Got me thinking about my own dad. Not a teach-your-child-carpentry kind of dad. Carpentry or DIY was not one of dad’s gifts. But he did teach me how to do the cryptic crossword in the Scotsman and was even known to phone at 7am to ask if I’d finished it and did I know what 3 Down was. He also taught me how to hold my drink, which was terribly important in my hedonistic youth. He taught me the importance of good communication in business and how to mix with people from all sorts of backgrounds. He passed on his ear for music and his wide feet and curly hair.
Now that he has vascular dementia he teaches me patience. He teaches me the Sacrament of the Present Moment. For when I visit now, there is no exuberant conversation from him, no jokes, no plans for the future – just silence. No chats, no questions, no enquiries on how we’re doing, no news from the rest of the family. Of course I can ask those questions but there is really no point for he can’t remember and gets a bit anxious. So it is all a bit one-sided as I tell him what we’ve been up to, give him all our news and then we sit back in companiable silence. We enjoy each other’s presence and enjoy that moment. We have a smoke and we watch whatever is on the loud TV in the smoking lounge. Sometimes I pick up his Scotsman and we have a go at the crossword. Sometimes he even gets the answers to the clues for the cryptic part of his brain still seems to work. But mostly we just sit.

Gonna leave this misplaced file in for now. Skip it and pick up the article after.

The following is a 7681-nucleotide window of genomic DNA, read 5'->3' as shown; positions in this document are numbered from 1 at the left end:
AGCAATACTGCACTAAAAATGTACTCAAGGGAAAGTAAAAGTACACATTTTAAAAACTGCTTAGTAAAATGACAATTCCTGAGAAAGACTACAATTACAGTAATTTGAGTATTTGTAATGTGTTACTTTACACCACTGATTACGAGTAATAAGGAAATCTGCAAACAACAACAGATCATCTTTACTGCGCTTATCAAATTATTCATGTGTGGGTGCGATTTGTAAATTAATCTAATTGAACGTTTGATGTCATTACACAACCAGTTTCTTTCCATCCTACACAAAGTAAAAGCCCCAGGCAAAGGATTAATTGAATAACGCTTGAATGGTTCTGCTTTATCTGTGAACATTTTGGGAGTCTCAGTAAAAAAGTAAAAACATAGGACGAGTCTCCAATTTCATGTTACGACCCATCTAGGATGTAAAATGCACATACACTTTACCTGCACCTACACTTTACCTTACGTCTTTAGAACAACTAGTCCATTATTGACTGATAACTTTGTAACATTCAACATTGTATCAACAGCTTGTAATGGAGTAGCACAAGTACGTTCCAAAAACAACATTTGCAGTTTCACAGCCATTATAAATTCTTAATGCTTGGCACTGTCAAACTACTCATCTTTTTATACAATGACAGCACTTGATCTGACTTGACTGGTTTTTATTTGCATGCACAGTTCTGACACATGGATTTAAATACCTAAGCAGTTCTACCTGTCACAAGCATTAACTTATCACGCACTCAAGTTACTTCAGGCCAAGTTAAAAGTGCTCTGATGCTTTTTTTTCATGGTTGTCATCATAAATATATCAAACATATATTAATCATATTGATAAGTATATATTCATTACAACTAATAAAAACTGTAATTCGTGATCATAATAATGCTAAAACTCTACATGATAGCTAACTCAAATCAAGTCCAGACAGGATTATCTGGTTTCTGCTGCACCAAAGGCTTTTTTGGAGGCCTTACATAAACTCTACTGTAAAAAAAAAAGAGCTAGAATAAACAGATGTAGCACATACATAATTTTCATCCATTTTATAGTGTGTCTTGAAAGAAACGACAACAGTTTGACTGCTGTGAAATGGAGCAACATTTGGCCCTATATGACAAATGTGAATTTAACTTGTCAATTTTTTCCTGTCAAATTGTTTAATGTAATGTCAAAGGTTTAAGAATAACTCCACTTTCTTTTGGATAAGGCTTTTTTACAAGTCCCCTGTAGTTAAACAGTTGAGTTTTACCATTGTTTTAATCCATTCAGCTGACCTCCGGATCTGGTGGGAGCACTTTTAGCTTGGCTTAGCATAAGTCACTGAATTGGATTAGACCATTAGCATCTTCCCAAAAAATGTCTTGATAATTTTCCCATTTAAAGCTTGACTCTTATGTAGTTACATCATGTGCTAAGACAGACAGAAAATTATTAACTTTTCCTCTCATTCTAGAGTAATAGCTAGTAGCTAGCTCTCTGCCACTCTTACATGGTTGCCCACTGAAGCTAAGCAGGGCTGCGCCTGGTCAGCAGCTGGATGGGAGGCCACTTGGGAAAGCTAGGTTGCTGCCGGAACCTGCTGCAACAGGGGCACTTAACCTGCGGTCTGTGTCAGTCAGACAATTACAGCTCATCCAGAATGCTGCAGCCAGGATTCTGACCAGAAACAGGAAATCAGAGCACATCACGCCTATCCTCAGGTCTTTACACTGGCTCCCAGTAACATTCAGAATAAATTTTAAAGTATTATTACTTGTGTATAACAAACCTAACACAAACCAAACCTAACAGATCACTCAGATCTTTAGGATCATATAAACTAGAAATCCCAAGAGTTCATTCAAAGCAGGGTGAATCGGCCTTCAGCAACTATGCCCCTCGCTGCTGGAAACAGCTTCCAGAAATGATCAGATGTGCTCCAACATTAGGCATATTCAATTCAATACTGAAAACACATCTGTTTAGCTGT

One great thing about growing old is that nothing is going to lead to anything. Everything is of the moment.